Ghislain Sénéchaut started as a self-taught author and photographer and realized his first photographic work in Kosovo and Bulgaria in 2003. The following year, he produced an intimate portrait of his father by following him in his daily life as a surgeon. In 2005, while he was a student in history of art in Paris, he received a grant from the state to start a project in the extreme south of Latin America and was fascinated by this region. Graduate from the Ecole nationale supérieure de la photographie of Arles since 2008, he continued his work in auto-financing in parallel in 2009 and 2011 in the south of Argentina and Chili, where he stayed for about three years. During his last stay, he shared the lives of a few inhabitants who lived along the Linéa Sur, also called Route 23, that links the Atlantic littoral to the “cordillère des Andes”. In this world without landmarks, they wait for rain for weeks, months and sometimes even years. A few men constantly live with what is necessary to subsist in a limitless world. From the cordillère des Andes to the Patagonia Pampa, Ghislain Sénéchaut travels alone and in the simplest ways in order to be more absorbed by the landscapes and people he meets on the way. Between solitary escapades and encounters, he continues his quest of poetry in places that open up to him. Ghislain Sénéchaut essentially works with black and white argentic photography and realizes the whole photographic process, from developing the film to the photo print. Often, he improvises temporary laboratories in the remote places his projects lead him to.
Vasantha Yogananthan was born in 1985 and works and lives in Paris. He studied history of journalism and artistic direction on cultural projects. From 2010 to 2011 he leads a photographic investigation on the representations of war by the tamoule diaspora in Ile-de-France, and concentrates on the representation process of conflict and more particularly on “war theaters”. By photographing these stages for his series “Iles intérieures”, he tries to show how community is lulled by the war iconography and reproduces and transforms myths and images from its own history. When he discovers the last wild beach of France, Piémanson and its inhabitants in 2009, Vasantha Yogananthan choses – while keeping a documentary process – to change his esthetic approach. He lets his subjectivity free and makes pronounced choices in terms of composition and color, that reaches towards a certain poetry of daily life. Playing with portraits and landscape photographs, his work is voluntarily different from traditional reportage. In 2013, he starts a project addressing young people entering the business world during the economic crisis. In this series, he continues to explore the portrait and landscape genres, in relation with pictorial tradition. In march 2003, he starts a new project in India and Sri Lanka, by retracing the itinerary that is related in the ancestral indian poem “Ra-ma-vana”, still nascent in these two countries. This photographic voyage is, for Vasantha Yogananthan, an occasion to interrogate the link between myth and contemporary problematics.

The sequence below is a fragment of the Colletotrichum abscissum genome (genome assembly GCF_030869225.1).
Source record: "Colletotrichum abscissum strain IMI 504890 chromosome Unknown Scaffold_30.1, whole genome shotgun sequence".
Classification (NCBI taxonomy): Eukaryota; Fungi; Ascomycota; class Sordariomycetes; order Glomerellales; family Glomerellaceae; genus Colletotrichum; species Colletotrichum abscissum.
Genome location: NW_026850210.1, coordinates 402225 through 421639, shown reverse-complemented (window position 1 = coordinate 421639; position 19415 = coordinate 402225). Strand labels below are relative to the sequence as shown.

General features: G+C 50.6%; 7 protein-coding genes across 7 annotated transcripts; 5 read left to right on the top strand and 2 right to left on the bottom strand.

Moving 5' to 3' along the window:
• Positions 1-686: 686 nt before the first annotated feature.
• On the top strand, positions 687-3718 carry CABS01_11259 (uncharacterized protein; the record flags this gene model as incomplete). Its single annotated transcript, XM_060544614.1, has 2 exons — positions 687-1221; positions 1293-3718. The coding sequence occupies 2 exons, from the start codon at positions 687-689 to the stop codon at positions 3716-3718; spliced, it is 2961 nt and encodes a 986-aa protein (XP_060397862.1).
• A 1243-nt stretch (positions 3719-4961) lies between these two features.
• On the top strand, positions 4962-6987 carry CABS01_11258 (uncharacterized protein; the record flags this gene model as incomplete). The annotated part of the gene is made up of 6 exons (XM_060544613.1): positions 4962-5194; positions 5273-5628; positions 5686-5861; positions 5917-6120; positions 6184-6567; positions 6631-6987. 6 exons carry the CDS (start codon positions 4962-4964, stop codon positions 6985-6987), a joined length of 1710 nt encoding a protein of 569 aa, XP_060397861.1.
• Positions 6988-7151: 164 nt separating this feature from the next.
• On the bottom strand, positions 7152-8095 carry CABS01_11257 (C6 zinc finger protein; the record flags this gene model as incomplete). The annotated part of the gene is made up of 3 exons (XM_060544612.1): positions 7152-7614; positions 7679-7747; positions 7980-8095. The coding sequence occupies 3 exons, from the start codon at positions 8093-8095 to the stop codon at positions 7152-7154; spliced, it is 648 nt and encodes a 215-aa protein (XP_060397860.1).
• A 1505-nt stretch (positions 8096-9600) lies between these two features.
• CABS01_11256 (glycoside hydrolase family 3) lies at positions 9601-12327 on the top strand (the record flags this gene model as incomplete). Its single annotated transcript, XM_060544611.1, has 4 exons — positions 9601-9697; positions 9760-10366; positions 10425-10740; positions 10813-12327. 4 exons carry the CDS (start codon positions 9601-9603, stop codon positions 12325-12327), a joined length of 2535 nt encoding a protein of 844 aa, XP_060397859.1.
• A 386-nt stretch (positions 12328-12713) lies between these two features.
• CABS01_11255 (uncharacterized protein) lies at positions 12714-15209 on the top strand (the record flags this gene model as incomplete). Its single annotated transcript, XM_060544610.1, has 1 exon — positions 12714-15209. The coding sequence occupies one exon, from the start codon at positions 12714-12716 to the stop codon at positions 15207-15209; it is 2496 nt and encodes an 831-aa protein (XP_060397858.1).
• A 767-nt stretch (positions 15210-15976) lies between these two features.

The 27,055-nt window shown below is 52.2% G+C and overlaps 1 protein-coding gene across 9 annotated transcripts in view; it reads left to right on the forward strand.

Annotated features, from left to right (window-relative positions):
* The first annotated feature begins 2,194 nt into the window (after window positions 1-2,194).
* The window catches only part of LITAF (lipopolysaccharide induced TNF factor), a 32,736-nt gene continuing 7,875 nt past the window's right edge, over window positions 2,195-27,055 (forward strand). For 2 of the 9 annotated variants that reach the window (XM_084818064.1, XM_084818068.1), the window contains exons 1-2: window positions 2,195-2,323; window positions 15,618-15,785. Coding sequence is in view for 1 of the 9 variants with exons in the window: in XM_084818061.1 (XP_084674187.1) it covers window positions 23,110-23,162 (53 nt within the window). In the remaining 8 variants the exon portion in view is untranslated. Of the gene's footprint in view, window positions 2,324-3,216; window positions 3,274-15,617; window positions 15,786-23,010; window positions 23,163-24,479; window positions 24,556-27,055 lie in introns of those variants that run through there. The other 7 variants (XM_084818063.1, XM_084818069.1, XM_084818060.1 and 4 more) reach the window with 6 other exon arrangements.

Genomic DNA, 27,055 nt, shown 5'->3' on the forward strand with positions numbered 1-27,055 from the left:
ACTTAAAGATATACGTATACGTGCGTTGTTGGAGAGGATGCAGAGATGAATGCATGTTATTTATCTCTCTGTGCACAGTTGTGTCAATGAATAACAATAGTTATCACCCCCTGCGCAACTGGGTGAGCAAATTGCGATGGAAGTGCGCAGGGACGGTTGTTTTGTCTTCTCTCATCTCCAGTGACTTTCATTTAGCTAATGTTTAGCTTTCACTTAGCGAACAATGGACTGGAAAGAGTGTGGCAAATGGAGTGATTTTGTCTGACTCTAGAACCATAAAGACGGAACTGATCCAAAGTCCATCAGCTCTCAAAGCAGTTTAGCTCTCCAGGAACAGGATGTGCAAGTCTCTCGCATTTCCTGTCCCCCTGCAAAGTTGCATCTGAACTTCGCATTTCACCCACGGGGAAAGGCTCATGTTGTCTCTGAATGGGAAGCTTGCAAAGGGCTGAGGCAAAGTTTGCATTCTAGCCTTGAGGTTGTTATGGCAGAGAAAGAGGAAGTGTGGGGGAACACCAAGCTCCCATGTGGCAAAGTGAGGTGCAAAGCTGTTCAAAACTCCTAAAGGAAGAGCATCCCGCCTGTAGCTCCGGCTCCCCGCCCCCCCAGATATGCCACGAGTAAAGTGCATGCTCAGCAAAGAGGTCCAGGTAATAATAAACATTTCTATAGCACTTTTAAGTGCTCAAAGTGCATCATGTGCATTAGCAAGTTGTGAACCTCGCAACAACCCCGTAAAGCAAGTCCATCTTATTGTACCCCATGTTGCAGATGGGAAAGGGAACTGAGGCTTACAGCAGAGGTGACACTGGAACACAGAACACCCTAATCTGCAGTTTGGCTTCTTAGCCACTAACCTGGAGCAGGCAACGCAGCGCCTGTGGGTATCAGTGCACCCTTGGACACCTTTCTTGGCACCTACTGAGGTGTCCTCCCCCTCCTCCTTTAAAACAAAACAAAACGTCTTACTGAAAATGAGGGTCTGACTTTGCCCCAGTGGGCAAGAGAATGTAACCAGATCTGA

Camille Zakharia was born in Lebanon, in Tripoli in 1962. He works and lives in Manama, in Bahreïn. In 1985, he got his engineer diploma from the American university of Beyrouth, just before leaving Lebanon that was in a civil war at the time (1975-1990). He has lived in the United States, in Greece and in Turkey. In 1995 he moves to Canada. Two years later, he graduated from the New-Scotland Art and Design school. In 1998 he moves to Bahreïn. Echoing his own path, Camille Zakharia questions the concept of identity and movement through photomontage. He considers collage to be a way to express a fragmented identity and recomposed memories, like in Cultivate Your Garden, created in 1998. Testimonies of displacing and exile also nurture his work, as in Arab Artists & Artists of Arab Origin, Elusive Homelands or Belonging. Created in 2010, his Coastal Promenade series describes Bahreïn in prey to major architectural changes. The earth spaces that were built over the sea have completely modified the scenery by recreated the shores of the island. Abruptly, small constructions were destroyed in order to build immense glass towers. Some fishermen’s sheds were preserved. For some inhabitants, they incarnate a more direct access to the sea. This work is part of the Reclaim project, presented in the Bahreïn pavilion in 2010 at the Architecture Biennale in Venice, where he won the Lion d’Or. Camille Zakharia represented, again, the Bahreïn during the Art Biennale in 2013.